Poll finds almost half of Americans support torturing prisoners of war
Almost half of United States citizens believe it is morally acceptable to torture captive enemy combatants for information, putting them in sharp disagreements with their counterparts across the world and decades of international and domestic law.
That's according to a new survey from the International Committee of the Red Cross, which found 46% of Americans support torturing enemy combatants — more than any other of the 16 countries surveyed except for Nigeria and Israel. Internationally, just 36% support torture.
As the Guardian noted, while the survey found attitudes against torture have been "coarsening" in the U.S., U.K., Russia, China and France, all countries on the United Nations security council, they appeared to have changed particularly quickly in the U.S.
Just 30% of Americans responded "no" to torture — compared to 48% of those across the world. According to the Guardian, the last time the poll was conducted in 1999, a full 65% of U.S. citizens said it was not acceptable to torture combatants.
Americans similarly came in third on whether torture is "wrong or part of war," with just 54% saying it was "wrong" — coming short of just Israel and Palestine, where 44% and 35% agreed it was wrong respectively.
The development is particularly ominous given the recent victory of President-elect Donald Trump, who during the campaign season came out as an advocate of waterboarding and other enhanced interrogation techniques, as well as bombing terrorism suspects' families. The change in attitudes likely reflect public fear of terrorism since the Sept. 11, 2001 attacks on the World Trade Center, as well as militaristic attitudes and a military and intelligence establishment which has become increasingly powerful and less accountable in recent years.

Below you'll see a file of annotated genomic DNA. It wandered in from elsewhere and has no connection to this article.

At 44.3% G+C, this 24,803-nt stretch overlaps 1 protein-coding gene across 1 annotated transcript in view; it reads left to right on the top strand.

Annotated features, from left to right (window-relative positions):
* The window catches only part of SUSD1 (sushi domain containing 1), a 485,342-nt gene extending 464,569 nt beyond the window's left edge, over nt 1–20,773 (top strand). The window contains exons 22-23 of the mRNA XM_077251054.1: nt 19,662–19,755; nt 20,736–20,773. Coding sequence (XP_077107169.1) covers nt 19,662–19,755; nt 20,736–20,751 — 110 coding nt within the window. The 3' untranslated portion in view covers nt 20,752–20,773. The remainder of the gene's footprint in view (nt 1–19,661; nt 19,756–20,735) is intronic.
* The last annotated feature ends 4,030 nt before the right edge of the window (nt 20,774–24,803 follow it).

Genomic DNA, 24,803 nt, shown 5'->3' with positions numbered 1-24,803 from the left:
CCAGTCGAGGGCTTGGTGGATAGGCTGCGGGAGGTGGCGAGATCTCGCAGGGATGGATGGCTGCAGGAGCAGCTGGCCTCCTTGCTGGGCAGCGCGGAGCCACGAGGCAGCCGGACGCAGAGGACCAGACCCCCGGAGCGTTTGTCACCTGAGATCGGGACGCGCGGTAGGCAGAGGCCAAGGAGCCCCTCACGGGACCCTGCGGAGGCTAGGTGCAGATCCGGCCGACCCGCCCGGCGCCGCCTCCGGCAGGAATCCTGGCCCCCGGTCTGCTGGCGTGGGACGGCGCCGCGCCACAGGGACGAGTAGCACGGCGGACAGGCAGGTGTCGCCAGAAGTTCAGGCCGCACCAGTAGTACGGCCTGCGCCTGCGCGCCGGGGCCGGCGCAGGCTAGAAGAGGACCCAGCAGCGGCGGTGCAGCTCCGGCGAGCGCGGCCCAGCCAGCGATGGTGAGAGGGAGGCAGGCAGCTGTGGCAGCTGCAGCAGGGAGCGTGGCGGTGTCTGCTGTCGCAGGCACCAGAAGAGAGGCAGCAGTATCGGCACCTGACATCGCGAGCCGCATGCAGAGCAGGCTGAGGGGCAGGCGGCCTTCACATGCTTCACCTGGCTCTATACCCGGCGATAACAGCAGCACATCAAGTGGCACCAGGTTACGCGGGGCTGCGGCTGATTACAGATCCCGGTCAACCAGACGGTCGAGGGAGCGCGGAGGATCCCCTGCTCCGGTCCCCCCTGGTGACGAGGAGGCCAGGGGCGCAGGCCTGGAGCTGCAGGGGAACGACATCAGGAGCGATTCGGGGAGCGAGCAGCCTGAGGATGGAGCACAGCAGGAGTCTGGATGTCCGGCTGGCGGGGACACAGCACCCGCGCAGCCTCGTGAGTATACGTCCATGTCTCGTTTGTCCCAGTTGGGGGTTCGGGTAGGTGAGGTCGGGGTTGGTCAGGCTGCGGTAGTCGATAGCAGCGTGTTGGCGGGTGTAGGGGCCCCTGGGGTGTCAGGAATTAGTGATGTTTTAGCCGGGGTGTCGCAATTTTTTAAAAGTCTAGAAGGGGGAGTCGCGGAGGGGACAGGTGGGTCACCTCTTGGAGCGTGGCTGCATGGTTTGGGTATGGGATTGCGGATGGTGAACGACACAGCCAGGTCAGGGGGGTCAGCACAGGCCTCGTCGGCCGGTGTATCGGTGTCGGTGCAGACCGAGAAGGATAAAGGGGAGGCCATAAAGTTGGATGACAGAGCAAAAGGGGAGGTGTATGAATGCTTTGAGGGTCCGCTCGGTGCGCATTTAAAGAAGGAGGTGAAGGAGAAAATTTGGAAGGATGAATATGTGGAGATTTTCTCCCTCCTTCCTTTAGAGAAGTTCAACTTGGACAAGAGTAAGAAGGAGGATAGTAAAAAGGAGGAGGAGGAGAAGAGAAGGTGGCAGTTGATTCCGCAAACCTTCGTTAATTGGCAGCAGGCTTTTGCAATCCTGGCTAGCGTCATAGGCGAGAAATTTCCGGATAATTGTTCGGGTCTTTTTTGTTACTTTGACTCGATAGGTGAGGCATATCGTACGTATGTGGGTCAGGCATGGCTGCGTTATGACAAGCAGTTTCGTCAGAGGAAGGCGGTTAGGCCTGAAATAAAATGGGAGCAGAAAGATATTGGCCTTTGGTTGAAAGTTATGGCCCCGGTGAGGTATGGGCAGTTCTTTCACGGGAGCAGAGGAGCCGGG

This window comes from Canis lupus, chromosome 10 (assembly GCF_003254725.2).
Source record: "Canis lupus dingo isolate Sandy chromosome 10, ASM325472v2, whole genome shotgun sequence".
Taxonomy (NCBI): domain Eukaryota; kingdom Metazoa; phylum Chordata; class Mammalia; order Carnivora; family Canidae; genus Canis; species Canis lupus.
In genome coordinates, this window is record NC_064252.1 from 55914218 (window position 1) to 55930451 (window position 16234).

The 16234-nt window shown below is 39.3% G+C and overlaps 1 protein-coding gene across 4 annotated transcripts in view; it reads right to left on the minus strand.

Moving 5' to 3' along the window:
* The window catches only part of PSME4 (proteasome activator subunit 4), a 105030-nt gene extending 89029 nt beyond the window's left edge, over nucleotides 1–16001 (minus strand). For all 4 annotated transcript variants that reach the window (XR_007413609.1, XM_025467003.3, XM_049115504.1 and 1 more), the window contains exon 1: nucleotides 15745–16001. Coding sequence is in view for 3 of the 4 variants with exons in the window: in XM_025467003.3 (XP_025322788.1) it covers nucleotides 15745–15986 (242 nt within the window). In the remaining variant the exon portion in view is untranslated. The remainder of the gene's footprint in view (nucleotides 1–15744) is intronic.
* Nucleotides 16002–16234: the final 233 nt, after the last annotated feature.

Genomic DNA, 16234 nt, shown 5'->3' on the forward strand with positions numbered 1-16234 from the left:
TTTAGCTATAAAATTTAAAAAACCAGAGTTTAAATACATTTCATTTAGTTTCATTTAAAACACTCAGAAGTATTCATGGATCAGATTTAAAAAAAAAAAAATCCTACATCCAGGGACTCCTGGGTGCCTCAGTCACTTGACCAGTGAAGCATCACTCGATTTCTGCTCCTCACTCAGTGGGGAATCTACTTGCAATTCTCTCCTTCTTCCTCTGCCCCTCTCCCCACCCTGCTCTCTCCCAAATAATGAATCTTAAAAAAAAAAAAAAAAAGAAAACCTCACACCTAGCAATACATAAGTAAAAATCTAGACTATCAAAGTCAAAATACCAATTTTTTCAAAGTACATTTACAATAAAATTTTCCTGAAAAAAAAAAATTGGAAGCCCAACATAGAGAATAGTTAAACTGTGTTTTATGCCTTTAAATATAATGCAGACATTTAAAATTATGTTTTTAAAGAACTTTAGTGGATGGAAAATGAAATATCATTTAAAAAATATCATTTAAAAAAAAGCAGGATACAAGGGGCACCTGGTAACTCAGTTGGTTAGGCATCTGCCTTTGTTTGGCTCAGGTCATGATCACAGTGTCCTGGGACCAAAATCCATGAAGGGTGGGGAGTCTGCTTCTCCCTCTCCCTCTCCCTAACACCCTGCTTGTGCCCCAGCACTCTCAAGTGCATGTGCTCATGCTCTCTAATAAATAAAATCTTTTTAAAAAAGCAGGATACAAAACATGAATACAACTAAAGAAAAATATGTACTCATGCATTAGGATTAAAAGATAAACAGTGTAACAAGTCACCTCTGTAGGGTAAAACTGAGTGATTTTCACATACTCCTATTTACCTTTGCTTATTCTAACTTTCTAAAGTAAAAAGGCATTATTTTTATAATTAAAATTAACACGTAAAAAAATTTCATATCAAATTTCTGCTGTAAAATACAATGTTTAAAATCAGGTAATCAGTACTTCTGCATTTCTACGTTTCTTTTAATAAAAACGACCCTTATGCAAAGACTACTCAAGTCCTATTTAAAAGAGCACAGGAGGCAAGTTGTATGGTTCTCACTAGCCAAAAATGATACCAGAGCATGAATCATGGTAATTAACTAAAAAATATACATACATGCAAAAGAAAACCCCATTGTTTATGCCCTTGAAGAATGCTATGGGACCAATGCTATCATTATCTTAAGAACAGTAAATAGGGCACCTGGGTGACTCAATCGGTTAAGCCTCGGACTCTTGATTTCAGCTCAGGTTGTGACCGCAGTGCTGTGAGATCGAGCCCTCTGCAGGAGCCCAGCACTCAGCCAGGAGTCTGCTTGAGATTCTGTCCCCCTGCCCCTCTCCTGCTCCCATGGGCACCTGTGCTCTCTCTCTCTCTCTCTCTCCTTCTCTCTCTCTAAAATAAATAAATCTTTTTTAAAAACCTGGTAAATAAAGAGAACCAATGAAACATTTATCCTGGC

Both torture and the targeting of civilians are illegal under international law, including the United Nations' Universal Declaration of Human Rights, the International Covenant on Civil and Political Rights and the Convention against Torture, according to Human Rights Watch. While those international agreements on torture are binding, the prohibition against torture relies mainly on mutual agreement, as the U.N. has limited abilities to act against major world powers. In November, Trump's Vice President-elect Mike Pence said the new administration would not rule out any tactic in "confronting and defeating radical Islamic terrorism as a threat to this country."
As the Guardian added, the four other security council countries have seen sliding attitudes on torture amid "illiberalism" in recent years, with the U.K.'s successful Brexit referendum, the rise of France's far-right Front National and military expansionism in China and Russia. In the five security council countries, 48% oppose torturing enemy combatants, opposed to 66% during the 1999 survey.